About me

Welcome to seerstone, a blog I created to document my literary journey through the Book of Mormon.

I’m not a Mormon, an ex-Mormon, or connected to the LDS church in any way, I’m just an amateur theologian who’s fascinated by textual analysis.  While I also love to critically study other sacred texts of the world’s religions, like Baha’i scriptures, the Qur’an, the Baghavad Gita, and the Bible, the Book of Mormon appeals to me because it was originally written in my language, English.

If you haven’t figured it out, this blog will NOT follow the official LDS version of Mormon textual history.  While much is written about the Book of Mormon all over the internet, from commentaries to polemic, I’ve found the available materials lacking in the type of literary analysis I prefer.  The LDS church only seems interested in the literary qualities of the Book of Mormon to try to prove it as an authentic ancient scripture, and the opposition finds little to no value in the book.  My intent is not to recycle the content that’s already out there, but provide a fresh, new look at the Book of Mormon as literature.  To understand it from this perspective, it will be necessary to accept it as later than its source material and a product  of the editing and redaction within it, both of which point unequivocally to Joseph Smith or/and his 19th Century contemporaries.

This position may be difficult for Mormons to accept, yet I don’t want any readers to feel this is a decidedly anti-Mormon blog; these are merely the logical conclusions from literary analysis.  It is my hope that everyone, from Mormons to atheists, can come to learn about the Book of Mormon and its literary value from this journey.  Feel free to provide your feedback, good or bad, just keep it civil.

4 responses to “About me

  1. JT


    Have you read Joseph Smith: The make Believe Martyr, Why the Book of Mormon is America’s Best Fiction?


  2. no, I’ll check it out thanks!

  3. JT

    FYI, This is an exerpt from a letter I wrote to a knowledgeable person about this book

    I am currently reading Joseph Smith, The Make-Believe Martyr by Lofte Payne (apparently a pseudonym) and was wondering if you know of it.

    Payne attempts a literary/ historical critical reading of the Book of Mormon, which he describes as the “7th literary wonder of world” that has gone unrecognized for its “prosaic” surface features and biased reading due to its purported provenance. However, his analysis narrowly serves a somewhat perverse theory that Joseph Smith wrote the Book of Mormon to accomplish a covert impious agenda – that of ultimately liberating people from theism altogether. He refers to the Book of Mormon’s “second channel” filled with muted biblical and theological parody and satire, as well as coded blueprint for Joseph’s life course – a self-fulfilling prophecy ending in his self-orchestrated martyrdom…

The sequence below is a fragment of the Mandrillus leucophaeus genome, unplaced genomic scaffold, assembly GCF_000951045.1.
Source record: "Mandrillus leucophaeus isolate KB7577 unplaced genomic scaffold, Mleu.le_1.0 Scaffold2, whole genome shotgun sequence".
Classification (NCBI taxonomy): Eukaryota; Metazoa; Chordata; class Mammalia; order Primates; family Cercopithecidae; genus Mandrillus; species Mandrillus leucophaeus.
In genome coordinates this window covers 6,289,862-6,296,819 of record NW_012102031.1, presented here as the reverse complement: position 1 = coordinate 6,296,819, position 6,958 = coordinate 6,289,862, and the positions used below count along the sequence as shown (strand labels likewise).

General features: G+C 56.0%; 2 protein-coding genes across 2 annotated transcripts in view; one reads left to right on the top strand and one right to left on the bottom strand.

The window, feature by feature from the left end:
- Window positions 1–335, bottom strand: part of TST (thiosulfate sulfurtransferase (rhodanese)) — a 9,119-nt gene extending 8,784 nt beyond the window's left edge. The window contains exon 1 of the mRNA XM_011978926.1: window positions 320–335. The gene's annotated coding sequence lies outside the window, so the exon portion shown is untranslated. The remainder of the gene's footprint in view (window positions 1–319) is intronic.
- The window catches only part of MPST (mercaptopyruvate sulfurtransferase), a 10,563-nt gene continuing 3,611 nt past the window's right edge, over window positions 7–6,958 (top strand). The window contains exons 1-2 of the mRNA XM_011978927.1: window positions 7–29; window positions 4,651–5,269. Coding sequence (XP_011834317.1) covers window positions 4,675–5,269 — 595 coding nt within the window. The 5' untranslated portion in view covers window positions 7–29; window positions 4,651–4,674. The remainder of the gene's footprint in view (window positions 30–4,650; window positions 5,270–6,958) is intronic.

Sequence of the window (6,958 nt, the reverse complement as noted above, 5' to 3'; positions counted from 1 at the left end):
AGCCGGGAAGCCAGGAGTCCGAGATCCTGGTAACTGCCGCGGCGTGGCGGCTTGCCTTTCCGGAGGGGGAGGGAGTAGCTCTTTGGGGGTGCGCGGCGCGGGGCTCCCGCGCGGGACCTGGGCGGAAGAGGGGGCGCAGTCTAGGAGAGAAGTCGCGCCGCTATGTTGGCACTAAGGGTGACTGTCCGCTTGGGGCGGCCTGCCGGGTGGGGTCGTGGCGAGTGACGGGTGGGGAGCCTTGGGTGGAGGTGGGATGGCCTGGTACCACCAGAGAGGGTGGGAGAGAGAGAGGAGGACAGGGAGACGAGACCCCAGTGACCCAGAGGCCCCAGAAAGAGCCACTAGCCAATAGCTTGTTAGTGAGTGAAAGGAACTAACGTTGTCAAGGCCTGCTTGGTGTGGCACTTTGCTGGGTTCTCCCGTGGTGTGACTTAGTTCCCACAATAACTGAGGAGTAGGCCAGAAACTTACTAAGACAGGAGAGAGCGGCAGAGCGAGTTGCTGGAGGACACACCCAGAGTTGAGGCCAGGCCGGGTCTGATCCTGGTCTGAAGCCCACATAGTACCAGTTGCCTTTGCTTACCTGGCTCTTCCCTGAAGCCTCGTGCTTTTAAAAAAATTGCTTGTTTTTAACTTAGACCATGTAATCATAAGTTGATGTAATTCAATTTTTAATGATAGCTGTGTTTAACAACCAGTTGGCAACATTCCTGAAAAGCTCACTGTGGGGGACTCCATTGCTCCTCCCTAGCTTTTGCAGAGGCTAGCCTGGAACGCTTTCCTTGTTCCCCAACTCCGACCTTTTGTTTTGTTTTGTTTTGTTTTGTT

Part of what I find intriguing about this book, whether or not it was actually Joseph’s intent, is that the Book of Mormon and Joseph’s behavior have led to this outcome for many. If I were inclined toward post-modernism I could “groove” on this reading, ignoring objective standards of context-sensitive evidence in the service of self-serving wants and biases. But I am not so inclined.

    After a bit of Internet digging I discovered this book is connected to a 1980s book titled The Best Kept Secrets of the Book of Mormon by Loftes Tryk. This I deduced from the similar first name and Daniel Peterson’s FARMS review that mentioned common elements. However, significant differences suggested that it is a major rewrite, either by the same ex-convict (http://www.shields-research.org/Critics/Trykback.htm and http://www.homefacts.com/offender-detail/CA1869408319211/Loftes-Tryk.html) or, perhaps, a different anonymous author.

    Peterson’s review was so filled with pompous sarcasm and dismissive ridicule that I was left wondering if there might be some merit to it. That he devoted 10,000+ words to his screed added to this possibility. And while “Make Believe Martyr” definitely seems overreaching in many places, and at times downright implausible, I have found it interesting, amusing, and in places insightful. Payne – this pseudonym may play homage to Thomas Paine who the author claims influenced Joseph through his Uncle Jesse – writes very well. However, his scholarly references are narrow – he mainly appeals to the scriptures, the Documentary History of the Church, the Journal of Discourses, and Lucy Mack Smith’s biography of Joseph. Still, I sense that there are kernels of substance in his analysis even if it ultimately jumps off the rails.

  4. I built a new website that will be more succinct and direct. Try looking at bookofmormonlit.com.

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